The show also offers a surprising twist in casting. The title role of Julius Caesar will be played by a woman, Trinity Rep veteran Anne Scurria. (Julius Caesar's wife, Calpurnia, will be played by a man -- with a name change to Calpurnius.)

Mark Turek

Trinity Repertory Company, which has also been named the State Theater of Rhode Island, has selected Tom Parrish as its new executive director.

Parrish comes from a similar position at the Geva Theater Center in New York, according to the official announcement of his hiring. 

This I Believe Rhode Island: Neighbors

Jun 9, 2015

Community.  It's such a simple word, and it's bandied about so casually that it seems almost trite.  Yet for many Rhode Islanders, a deep sense of community is what keeps us rooted in the Ocean State, not only in our connections to Westerly and Warren, Cumberland and Cranston, but in our own unique neighborhood, to our friends at church or synagogue, and to the people we expect to bump into at the diner down the street.  In this encore essay, theater director Curt Columbus tells us what community in his corner of Rhode Island means to him.

 

Curt Columbus takes walks near his home in Pawtucket and is artistic director of the Trinity Repertory Company.

Mark Turek / Trinity Rep

The right of all Americans to be down-hearted once in a while is brought up -- and defended -- in a new musical comedy having its premiere at Trinity Rep. Bill Gale says it  can have you laughing out loud, and thinking, too.

Sarah Ruhl is a playwright known for her off-beat but well put together plays. “The Clean House,” has a Brazilian maid who cares only to find the perfect joke which then turns to a narrative about being joyful in the face of death and dying. Or in “Dead Man's Cell Phone” Ruhl looks at the societal disconnection brought about by the digital age.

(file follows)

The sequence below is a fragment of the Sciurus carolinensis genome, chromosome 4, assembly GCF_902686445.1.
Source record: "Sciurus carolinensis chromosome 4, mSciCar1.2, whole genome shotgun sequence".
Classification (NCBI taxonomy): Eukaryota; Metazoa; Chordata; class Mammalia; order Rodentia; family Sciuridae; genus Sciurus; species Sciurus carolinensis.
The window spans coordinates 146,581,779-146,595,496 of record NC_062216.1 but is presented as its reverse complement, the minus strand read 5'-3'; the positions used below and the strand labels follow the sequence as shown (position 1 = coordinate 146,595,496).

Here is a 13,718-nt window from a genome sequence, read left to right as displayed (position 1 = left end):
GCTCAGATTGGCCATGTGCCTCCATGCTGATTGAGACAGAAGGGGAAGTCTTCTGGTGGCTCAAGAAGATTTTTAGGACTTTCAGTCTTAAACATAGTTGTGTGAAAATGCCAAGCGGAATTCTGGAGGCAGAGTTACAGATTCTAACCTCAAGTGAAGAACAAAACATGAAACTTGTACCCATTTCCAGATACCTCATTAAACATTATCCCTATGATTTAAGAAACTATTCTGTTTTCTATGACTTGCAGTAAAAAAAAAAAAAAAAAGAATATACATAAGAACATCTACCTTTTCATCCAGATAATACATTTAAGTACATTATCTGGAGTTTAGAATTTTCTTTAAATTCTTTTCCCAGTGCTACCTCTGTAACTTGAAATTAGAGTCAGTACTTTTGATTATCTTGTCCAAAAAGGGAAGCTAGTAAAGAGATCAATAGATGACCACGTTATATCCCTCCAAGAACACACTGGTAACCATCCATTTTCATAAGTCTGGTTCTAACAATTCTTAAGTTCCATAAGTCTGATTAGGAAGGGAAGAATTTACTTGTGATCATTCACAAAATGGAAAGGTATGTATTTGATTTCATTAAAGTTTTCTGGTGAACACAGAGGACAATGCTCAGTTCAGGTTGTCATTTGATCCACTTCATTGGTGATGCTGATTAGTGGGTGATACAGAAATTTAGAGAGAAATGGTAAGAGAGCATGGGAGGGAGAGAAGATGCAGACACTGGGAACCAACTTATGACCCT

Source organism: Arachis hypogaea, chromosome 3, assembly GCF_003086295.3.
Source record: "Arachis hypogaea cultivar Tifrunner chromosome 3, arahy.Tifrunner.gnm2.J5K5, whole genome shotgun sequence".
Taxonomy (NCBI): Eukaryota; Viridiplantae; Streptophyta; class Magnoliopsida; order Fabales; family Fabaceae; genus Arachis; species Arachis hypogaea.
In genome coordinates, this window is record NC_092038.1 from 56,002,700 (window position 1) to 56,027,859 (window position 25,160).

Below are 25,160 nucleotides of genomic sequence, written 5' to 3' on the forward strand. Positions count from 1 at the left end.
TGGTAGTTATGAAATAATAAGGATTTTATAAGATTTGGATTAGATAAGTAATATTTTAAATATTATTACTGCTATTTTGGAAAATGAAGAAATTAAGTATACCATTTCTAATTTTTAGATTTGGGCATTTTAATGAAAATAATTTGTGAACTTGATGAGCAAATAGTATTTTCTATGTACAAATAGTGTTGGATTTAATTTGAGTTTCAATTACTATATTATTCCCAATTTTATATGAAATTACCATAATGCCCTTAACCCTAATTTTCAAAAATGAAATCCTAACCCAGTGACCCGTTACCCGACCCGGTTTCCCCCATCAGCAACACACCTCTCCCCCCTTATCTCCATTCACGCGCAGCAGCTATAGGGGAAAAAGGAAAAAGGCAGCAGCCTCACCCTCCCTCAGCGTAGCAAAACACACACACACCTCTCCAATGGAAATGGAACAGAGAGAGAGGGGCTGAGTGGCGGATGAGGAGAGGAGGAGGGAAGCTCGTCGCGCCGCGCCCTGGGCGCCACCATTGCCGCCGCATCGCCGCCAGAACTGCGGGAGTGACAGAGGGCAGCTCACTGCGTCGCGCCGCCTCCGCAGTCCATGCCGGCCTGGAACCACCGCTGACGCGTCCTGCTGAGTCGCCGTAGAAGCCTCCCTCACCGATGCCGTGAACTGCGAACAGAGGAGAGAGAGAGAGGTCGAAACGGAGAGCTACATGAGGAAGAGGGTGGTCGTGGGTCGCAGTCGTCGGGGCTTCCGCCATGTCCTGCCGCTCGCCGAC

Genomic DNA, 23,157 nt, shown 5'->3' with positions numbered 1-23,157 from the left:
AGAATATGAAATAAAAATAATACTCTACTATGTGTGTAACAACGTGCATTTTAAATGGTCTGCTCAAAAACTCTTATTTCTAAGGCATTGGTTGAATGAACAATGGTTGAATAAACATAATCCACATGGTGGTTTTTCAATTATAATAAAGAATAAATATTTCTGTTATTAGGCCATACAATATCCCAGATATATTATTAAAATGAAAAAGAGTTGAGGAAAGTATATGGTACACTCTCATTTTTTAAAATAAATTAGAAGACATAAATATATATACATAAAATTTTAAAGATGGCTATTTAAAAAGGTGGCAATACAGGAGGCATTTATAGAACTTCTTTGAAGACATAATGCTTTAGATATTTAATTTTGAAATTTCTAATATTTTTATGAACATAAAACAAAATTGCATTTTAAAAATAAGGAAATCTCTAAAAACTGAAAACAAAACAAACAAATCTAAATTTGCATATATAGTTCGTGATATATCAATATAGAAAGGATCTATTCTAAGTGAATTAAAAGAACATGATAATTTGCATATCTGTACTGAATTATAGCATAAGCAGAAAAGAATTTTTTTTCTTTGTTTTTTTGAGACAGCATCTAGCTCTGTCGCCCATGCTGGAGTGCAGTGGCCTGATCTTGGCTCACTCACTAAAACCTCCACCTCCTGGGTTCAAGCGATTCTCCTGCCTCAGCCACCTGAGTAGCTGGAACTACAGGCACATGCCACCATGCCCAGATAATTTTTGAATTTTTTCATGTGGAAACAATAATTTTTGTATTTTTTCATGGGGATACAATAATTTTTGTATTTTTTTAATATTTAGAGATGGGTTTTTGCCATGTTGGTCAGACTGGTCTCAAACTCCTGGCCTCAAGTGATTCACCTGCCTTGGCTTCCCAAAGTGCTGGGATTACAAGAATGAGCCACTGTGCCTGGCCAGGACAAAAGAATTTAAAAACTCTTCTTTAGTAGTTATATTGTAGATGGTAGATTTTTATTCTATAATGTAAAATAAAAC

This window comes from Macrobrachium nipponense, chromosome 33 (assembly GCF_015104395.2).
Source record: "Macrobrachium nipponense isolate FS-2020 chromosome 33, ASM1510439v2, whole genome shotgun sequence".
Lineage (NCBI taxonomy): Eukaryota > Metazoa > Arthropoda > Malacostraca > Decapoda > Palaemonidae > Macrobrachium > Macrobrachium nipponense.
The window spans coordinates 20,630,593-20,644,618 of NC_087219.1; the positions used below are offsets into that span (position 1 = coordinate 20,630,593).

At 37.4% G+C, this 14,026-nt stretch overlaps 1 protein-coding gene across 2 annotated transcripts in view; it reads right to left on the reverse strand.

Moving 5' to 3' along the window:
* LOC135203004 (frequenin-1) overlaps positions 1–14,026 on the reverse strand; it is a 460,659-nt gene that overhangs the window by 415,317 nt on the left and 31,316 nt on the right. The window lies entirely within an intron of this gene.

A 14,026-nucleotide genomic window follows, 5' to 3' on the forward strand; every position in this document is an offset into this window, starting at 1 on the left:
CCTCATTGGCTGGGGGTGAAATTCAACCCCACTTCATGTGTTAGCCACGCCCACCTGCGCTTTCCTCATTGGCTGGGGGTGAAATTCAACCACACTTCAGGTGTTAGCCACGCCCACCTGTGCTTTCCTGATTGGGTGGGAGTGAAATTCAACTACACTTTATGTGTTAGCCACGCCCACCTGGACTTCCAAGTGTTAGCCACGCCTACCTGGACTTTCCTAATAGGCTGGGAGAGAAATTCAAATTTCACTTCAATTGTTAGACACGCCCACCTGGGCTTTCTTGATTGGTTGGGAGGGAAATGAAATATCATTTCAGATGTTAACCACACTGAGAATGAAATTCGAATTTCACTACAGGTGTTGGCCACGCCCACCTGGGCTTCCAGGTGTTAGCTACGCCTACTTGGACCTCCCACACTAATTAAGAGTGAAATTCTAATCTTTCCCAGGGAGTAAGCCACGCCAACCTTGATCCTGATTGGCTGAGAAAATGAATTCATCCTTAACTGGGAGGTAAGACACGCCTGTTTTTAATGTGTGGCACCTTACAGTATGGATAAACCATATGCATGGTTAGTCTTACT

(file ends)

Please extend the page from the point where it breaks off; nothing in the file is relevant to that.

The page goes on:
Clyde Media Productions / Trinity Rep

Thursday night was the first preview of a brand new musical at Trinity Rep. "Melancholy Play: A Chamber Musical" is the latest work from world-renowned playwright Sarah Ruhl, with music by composer Todd Almond. Ruhl received her master’s degree in Providence at Brown University. She’s since been nominated for the Pulitzer Prize and has received the MacArthur "Genius" grant.

Ruhl's "Melancholy Play" is receiving a world premiere at Trinity Rep. Rhode Island Public Radio’s Morning Edition host Chuck Hinman spoke with director Leisl Tommy about the production.

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Debra Messing, the East-Greenwich raised actress known for her role in the ``Will and Grace’’ television sitcom and Woonsocket Jazz club owner John Chan will both be honored with Pell Awards at Trinity Reparatory Theater’s annual tribute to the arts and the memory of the late U.S. Sen. Claiborne Pell.

The ceremonies are scheduled for June 15 at Trinity Rep, with a reception to follow at the nearby Providence Public Library.